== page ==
Israel’s Iran Debate Takes New Turn

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Israel’s Iran Debate Takes New Turn

Benjamin Netanyahu’s bellicose rhetoric over Iran has prompted push back from former intelligence chiefs. But a new coalition member is unlikely to help moderate his policy.

Israeli Prime Minister Benjamin Netanyahu’s Iran policy has come under intense criticism recently, most notably from former Mossad Chief Meir Dagan and Yuval Diskin, former head of domestic intelligence agency Shabak. The intensity of these unprecedented attacks can’t be ignored. But the big question that should be asked is – why are they doing this?

Although Dagan and Diskin haven’t elaborated on this point, it’s unlikely that they would have created such a fuss if they thought the chances of Netanyahu and Defense Minister Ehud Barak following through with an attack on Iran was zero. Indeed, the very fact that they have been so vocal in their opposition to such a strike is a clear sign that the possibility of a unilateral Israeli attack against Iran can’t be completely ruled out.

This specter of military action looms despite warnings by former Israeli Defense Force intelligence chief Shlomo Gazit that such an attack could actually speed up Iran’s nuclear program, as well as damage relations with the United States. What seems to particularly concern Diskin is what has been described as Netanyahu and Barak’s “messianic belief.” This is a stinging criticism in Judaism of individuals who see themselves as the savior of Israel and its people.

If Diskin truly feels Netanyahu and Barak might base their decision to attack Iran on their belief that they are rescuing the Israeli people, rather than arriving at their decision based on cold, hard intelligence, then Israel’s citizens have much to worry about. Yet judging by the reaction of Diskin and the support that he received from Dagan, this could really be the case and would explain why they’ve decided to oppose the government’s Iran policies in such a vocal manner now, rather than waiting.

The latest public dispute comes at a time when the debate in Israel over how to handle Iran is becoming poisoned with personal attacks. When Dagan criticized the government’s Iran strategy, for example, he was accused of “sabotage against democratic institutions in Israel.” Similarly with Diskin, his view was dismissed as seeking revenge because he didn’t get the job as head of Mossad.

But Netanyahu’s statement on Holocaust Remembrance Day, that “those who dismiss Iran’s threats as exaggerated or as mere idle posturing have learned nothing from the Holocaust,” took the public debate on Iran to a new low. By framing his Iran arguments using the Holocaust, Netanyahu is effectively suggesting that opponents of his policy are willing to allow Jews to face genocide once again.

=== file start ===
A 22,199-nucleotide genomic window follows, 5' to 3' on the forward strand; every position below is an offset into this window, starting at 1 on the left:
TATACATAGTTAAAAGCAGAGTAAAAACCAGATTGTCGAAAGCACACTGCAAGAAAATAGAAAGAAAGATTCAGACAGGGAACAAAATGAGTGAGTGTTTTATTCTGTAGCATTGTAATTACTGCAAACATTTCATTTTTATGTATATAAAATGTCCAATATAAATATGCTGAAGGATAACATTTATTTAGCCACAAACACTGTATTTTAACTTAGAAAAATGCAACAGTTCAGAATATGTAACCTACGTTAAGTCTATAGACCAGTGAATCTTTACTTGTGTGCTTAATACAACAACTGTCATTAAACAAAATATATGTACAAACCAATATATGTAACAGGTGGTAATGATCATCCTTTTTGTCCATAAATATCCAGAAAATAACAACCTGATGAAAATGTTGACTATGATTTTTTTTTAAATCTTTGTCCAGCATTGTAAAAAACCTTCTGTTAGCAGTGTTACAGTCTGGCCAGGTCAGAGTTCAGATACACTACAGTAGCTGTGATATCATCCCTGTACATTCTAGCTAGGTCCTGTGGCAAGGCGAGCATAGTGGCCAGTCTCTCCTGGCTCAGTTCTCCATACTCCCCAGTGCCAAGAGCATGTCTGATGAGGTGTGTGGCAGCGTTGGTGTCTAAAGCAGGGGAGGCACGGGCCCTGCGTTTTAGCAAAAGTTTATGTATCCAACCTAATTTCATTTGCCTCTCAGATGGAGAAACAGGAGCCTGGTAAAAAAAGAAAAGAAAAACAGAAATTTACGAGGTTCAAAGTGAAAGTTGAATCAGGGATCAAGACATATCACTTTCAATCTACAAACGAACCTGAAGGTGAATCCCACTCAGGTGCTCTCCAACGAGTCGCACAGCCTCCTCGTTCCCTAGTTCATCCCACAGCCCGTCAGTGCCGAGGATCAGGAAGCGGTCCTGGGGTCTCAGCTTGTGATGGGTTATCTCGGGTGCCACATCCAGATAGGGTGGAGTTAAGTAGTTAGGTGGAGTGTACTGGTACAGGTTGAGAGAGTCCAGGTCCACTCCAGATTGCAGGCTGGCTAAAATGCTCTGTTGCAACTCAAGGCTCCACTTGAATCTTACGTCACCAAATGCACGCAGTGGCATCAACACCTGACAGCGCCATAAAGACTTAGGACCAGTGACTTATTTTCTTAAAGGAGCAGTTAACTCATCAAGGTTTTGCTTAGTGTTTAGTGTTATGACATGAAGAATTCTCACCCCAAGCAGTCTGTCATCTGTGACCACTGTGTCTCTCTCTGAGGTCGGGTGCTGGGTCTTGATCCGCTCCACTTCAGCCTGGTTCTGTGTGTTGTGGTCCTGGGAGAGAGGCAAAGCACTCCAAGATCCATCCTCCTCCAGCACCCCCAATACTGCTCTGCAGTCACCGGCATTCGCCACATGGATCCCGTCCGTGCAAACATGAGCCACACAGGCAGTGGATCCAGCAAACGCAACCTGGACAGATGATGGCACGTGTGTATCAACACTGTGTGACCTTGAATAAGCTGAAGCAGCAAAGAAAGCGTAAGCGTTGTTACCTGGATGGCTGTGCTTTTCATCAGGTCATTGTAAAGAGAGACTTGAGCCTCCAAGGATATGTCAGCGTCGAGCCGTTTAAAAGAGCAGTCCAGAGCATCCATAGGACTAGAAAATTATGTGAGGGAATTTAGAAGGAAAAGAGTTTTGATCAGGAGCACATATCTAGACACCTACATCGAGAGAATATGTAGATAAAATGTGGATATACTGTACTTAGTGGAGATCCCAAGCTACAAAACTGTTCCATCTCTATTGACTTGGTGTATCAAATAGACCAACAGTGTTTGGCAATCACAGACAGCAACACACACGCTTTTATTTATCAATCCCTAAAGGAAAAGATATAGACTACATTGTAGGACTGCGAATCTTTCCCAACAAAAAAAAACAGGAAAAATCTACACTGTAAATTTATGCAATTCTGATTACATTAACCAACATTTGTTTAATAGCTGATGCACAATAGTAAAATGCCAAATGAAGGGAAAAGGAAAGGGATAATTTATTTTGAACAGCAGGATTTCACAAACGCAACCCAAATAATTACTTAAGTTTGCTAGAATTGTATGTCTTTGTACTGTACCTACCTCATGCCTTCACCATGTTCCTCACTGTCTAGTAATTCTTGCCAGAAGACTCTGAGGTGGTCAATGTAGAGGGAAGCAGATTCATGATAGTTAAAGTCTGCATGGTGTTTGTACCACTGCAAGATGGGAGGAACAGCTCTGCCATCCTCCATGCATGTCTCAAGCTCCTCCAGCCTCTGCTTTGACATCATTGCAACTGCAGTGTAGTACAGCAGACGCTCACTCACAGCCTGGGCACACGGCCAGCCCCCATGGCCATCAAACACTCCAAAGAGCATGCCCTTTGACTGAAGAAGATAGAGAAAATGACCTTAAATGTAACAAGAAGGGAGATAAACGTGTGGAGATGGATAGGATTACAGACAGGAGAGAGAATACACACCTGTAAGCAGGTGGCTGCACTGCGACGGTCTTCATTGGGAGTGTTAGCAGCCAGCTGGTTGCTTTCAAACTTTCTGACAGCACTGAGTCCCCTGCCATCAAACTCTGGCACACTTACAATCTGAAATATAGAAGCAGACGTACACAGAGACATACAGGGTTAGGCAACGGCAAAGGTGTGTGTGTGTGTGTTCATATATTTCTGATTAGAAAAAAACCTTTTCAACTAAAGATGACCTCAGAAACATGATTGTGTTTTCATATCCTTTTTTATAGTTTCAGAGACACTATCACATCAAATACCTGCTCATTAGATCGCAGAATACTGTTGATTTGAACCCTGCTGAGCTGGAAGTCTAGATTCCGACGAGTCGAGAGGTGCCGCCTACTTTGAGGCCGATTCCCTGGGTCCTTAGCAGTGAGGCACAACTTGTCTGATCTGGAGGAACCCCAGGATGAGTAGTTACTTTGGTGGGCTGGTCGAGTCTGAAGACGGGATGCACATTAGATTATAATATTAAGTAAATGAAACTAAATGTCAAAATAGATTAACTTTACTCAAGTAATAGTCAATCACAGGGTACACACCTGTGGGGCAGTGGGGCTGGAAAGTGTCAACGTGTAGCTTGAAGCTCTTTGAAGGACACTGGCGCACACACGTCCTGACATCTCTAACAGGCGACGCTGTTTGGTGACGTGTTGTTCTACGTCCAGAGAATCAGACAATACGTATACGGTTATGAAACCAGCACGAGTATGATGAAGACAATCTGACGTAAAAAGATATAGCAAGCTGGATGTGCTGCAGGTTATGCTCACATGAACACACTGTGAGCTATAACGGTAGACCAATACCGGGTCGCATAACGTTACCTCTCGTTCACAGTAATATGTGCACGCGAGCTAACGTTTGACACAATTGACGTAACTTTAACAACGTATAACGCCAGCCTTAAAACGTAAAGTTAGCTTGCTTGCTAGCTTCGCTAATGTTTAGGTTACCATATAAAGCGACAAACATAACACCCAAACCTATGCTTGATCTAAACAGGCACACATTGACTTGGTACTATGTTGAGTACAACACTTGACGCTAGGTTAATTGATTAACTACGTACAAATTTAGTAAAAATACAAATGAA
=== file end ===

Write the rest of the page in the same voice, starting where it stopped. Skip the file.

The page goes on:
The use of the Holocaust is inappropriate and counterproductive in a democracy like Israel. The emotional scars of the tragedy shouldn’t be used as a way of assessing the future behavior of a Middle Eastern regime in 2012, one that’s faced with a quite different – and much more powerful – opponent than the individuals that Hitler’s regime picked off. Rather than looking back seven decades, the Netanyahu government should look at Iran as it stands in 2012 – a country that for all its faults isn’t as powerful nor genocidal as the Nazi-led regime of the 1930s and 1940s.

Indeed, rather than rallying the country, Netanyahu’s use of the Holocaust could spark a backlash. It should be noted, for example, that Diskin’s attack against the government’s Iran policies came nine days after Netanyahu’s remarks at the Holocaust memorial.

But use of the Holocaust isn’t the only thing that risks undermining Netanyahu’s hard line strategy – the success of the United States and European Union in imposing wide ranging sanctions against Iran’s banking and oil industry is also creating a backlash against the prime minister and defense minister.

For most Israelis, Iran just isn’t the number one issue, and would have been unlikely to be even had elections been held in September as scheduled, before they were called off this week after the opposition Kadima party, headed by Shaul Mofaz, joined Netanyahu’s coalition government.

Interestingly, Mofaz has been one of the biggest public critics of the Netanyahu government’s Iran narrative and policies, so it will be interesting to see what effect his joining the government will have. Will he have a significant moderating effect? This seems unlikely given that Mofaz has already extracted two concessions in return for joining the coalition: Netanyahu’s support for Mofaz’s proposal to replace the current Tal Law, which enables ultra Orthodox youths to defer national service, as well as changes to Israel’s electoral system.

No mention has been made of Iran.

The reality is that Mofaz enters the current coalition from a position of weakness. According to recent polls, if elections were held as planned, Kadima could have lost more than half its parliamentary seats – 17 to be exact, from its current 28. Netanyahu’s Likud, in contrast, was on course to fare better, and was set to increase its seats from 27 to 31, according to one poll.

Such weakness, and the fact that Iran policy doesn’t seem to have been part of the deal, means it’s unlikely that Mofaz will bring about much change in the government’s position on Iran, and nor would he be able to restrain it if it decides to go ahead with a unilateral strike.

It is, of course, by no means certain that Israel will decide to strike Iran’s nuclear facilities. What is clearer, though, is that despite the formation of a new coalition, the intense debate over – and the unprecedented criticism of – the government’s Iran policy is likely to continue.